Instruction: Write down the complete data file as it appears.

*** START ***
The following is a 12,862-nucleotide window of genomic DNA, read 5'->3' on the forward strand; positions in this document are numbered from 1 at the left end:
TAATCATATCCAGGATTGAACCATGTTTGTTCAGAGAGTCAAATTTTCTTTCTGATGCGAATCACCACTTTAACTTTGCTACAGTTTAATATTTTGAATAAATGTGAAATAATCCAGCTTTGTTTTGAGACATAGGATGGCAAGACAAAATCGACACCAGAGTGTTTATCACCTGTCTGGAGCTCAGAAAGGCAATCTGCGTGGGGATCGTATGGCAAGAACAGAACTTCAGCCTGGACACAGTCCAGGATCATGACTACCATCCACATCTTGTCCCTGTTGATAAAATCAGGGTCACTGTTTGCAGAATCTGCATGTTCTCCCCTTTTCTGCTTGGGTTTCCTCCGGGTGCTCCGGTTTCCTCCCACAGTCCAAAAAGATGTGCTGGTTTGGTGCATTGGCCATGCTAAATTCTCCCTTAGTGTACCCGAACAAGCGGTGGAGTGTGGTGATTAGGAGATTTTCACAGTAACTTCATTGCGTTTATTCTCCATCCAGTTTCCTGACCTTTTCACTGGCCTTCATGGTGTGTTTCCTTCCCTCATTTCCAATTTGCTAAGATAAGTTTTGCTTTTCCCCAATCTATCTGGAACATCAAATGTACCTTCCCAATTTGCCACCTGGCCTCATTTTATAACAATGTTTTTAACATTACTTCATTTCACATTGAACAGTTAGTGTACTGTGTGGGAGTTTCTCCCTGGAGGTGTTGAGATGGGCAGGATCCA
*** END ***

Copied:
The following is a 12,862-nucleotide window of genomic DNA, read 5'->3' on the forward strand; positions in this document are numbered from 1 at the left end:
TAATCATATCCAGGATTGAACCATGTTTGTTCAGAGAGTCAAATTTTCTTTCTGATGCGAATCACCACTTTAACTTTGCTACAGTTTAATATTTTGAATAAATGTGAAATAATCCAGCTTTGTTTTGAGACATAGGATGGCAAGACAAAATCGACACCAGAGTGTTTATCACCTGTCTGGAGCTCAGAAAGGCAATCTGCGTGGGGATCGTATGGCAAGAACAGAACTTCAGCCTGGACACAGTCCAGGATCATGACTACCATCCACATCTTGTCCCTGTTGATAAAATCAGGGTCACTGTTTGCAGAATCTGCATGTTCTCCCCTTTTCTGCTTGGGTTTCCTCCGGGTGCTCCGGTTTCCTCCCACAGTCCAAAAAGATGTGCTGGTTTGGTGCATTGGCCATGCTAAATTCTCCCTTAGTGTACCCGAACAAGCGGTGGAGTGTGGTGATTAGGAGATTTTCACAGTAACTTCATTGCGTTTATTCTCCATCCAGTTTCCTGACCTTTTCACTGGCCTTCATGGTGTGTTTCCTTCCCTCATTTCCAATTTGCTAAGATAAGTTTTGCTTTTCCCCAATCTATCTGGAACATCAAATGTACCTTCCCAATTTGCCACCTGGCCTCATTTTATAACAATGTTTTTAACATTACTTCATTTCACATTGAACAGTTAGTGTACTGTGTGGGAGTTTCTCCCTGGAGGTGTTGAGATGGGCAGGATCCA